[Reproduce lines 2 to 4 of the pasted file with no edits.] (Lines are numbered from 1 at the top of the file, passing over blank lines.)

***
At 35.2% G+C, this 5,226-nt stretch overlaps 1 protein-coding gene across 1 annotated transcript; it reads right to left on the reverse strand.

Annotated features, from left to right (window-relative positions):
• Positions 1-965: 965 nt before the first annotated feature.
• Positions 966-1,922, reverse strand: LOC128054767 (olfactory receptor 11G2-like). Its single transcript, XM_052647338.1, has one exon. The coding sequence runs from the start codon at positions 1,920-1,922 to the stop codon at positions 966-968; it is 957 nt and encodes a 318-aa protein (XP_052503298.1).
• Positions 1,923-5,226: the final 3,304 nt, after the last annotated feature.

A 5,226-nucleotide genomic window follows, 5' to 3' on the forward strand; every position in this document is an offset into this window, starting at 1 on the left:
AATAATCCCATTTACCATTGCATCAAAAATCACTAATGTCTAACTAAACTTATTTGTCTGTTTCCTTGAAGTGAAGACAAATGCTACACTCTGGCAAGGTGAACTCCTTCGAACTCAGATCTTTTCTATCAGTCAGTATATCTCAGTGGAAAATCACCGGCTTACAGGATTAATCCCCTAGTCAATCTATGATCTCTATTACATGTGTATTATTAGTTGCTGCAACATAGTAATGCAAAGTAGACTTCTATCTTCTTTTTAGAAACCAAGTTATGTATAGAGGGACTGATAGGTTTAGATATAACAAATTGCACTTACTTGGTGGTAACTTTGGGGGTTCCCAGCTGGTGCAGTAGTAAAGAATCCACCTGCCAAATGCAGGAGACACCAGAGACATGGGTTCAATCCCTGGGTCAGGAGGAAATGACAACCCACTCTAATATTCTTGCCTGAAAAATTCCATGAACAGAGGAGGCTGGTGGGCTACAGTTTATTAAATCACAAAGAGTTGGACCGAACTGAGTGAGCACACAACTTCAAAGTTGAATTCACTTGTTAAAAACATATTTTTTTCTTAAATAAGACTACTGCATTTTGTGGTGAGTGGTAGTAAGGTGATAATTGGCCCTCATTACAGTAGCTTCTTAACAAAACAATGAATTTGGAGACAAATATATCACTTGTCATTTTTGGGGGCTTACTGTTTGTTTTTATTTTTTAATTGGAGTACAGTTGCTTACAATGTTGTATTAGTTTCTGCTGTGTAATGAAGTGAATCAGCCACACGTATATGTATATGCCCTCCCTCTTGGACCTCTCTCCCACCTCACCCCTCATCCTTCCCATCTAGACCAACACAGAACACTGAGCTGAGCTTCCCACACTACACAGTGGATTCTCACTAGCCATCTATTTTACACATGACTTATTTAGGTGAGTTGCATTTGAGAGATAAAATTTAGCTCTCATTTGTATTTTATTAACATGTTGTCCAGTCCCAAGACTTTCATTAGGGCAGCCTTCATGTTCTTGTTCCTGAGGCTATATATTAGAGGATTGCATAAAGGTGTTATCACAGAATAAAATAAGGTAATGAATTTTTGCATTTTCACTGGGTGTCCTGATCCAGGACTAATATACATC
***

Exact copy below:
Annotated features, from left to right (window-relative positions):
• Positions 1-965: 965 nt before the first annotated feature.
• Positions 966-1,922, reverse strand: LOC128054767 (olfactory receptor 11G2-like). Its single transcript, XM_052647338.1, has one exon. The coding sequence runs from the start codon at positions 1,920-1,922 to the stop codon at positions 966-968; it is 957 nt and encodes a 318-aa protein (XP_052503298.1).